Make 2015 the year we end the isolation of dementia

Public Health England and the Alzheimer’s Society published a report last month highlighting how people with dementia risked feelings of isolation over the Christmas period.

The numbers make stark reading – as we enter 2015 the number of people with dementia is set to top 850,000. It is estimated that by 2021 this number may rise to over a million.

Newspaper articles accompanied the release of the report, with stories of how patients with a diagnosis of dementia can be supported to overcome some of the feelings of isolation.

Shopping is a favourite activity for more than three quarters of dementia sufferers and being open about the diagnosis with shop staff can boost their confidence. Together with the Dementia Friends campaign, such openness and raised awareness can help to address problems such as a loss of independence and feelings of isolation.

There is much practical information for patients, families and carers on the NHS Choices website with links to other resources.

Many more patients, their families and carers could benefit from such support if the diagnosis is confirmed. We know that one in three people over 65 will develop dementia. The symptom of memory loss is the best known, but there are others such as difficulty with tasks requiring concentration, changes in personality or mood, periods of confusion and difficulty in finding the right words.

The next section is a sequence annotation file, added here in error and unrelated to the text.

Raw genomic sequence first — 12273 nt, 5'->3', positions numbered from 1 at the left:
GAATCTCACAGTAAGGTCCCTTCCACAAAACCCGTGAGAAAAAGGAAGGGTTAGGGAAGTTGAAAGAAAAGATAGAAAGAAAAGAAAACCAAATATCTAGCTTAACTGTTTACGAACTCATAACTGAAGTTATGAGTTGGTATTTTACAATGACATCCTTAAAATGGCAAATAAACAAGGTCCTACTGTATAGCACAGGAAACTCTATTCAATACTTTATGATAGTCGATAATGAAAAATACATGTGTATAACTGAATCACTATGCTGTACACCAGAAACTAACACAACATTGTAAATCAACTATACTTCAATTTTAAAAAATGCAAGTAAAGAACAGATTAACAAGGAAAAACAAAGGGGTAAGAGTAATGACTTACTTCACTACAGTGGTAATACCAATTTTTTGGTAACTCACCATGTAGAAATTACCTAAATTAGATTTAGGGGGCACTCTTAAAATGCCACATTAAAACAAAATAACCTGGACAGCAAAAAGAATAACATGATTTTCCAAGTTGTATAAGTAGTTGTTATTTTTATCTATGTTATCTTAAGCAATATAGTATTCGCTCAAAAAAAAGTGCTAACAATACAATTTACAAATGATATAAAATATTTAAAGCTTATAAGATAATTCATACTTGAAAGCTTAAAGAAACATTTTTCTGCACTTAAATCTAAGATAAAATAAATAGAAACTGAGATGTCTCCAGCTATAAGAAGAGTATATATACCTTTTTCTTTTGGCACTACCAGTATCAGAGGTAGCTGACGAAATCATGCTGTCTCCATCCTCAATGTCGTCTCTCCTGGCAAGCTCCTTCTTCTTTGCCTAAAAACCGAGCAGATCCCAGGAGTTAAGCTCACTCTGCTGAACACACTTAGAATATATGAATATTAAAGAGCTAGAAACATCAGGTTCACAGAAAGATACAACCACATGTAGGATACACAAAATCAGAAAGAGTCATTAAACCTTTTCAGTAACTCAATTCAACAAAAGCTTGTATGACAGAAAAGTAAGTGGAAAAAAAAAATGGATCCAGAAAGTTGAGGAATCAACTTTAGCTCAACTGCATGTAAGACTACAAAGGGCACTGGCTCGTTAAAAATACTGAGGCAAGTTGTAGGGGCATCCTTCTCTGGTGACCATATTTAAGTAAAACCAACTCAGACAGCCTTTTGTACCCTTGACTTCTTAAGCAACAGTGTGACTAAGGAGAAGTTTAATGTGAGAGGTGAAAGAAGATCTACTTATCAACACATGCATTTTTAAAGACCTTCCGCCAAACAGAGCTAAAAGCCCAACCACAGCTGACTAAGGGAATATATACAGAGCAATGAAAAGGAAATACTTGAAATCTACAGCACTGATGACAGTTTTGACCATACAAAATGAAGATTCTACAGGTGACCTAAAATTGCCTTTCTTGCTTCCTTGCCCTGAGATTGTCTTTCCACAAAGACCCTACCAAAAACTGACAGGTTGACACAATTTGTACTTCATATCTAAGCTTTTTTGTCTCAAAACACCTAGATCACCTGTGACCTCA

General practitioners are well placed to discuss and assess such symptoms and to begin the process of diagnosis if appropriate.

“When I was caring, I didn’t know what help was available and even when I did was uncomfortable with asking for help, but I knew that, like so many other carers, if I was given that little bit of support I would give my mum the best care in the world.” – Tommy Whitelaw, Dementia Carer Voices.

Already we are seeing an increased awareness of dementia, thanks to initiatives such as Dementia Friends and Dementia Carer Voices in Scotland. Following a diagnosis there is help and support available for those with dementia, their families and carers.

Maybe this year we will continue to see an increased number of people with dementia being assessed and having the diagnosis of dementia confirmed – this should help to stop the isolation felt by so many in the long December of 2014.

Nigel Acheson

Nigel Acheson is Regional Medical Director and Higher Level Responsible Officer for the South Region of NHS England. With a population of 13.4 million, the Region stretches from Cornwall to Kent and includes the cities of Bristol, Oxford and Southampton.

Born in Belfast, Nigel trained in Birmingham and was appointed as a consultant gynaecological oncologist in 2002, moving to the Royal Devon and Exeter (RD&E) Hospital in Exeter to help develop the Gynaecological Cancer Centre there and learn to sail.

From his time as a National Advisor and Clinical Lead to the Department of Health’s Enhanced Recovery Partnership Programme, Nigel actively promotes the involvement of patients as partners in their care. Whilst Medical Director for the Peninsula Cancer Network in the South West of England, Nigel helped to re-establish the patient and public group with the chair and vice-chair becoming members of the network Board.

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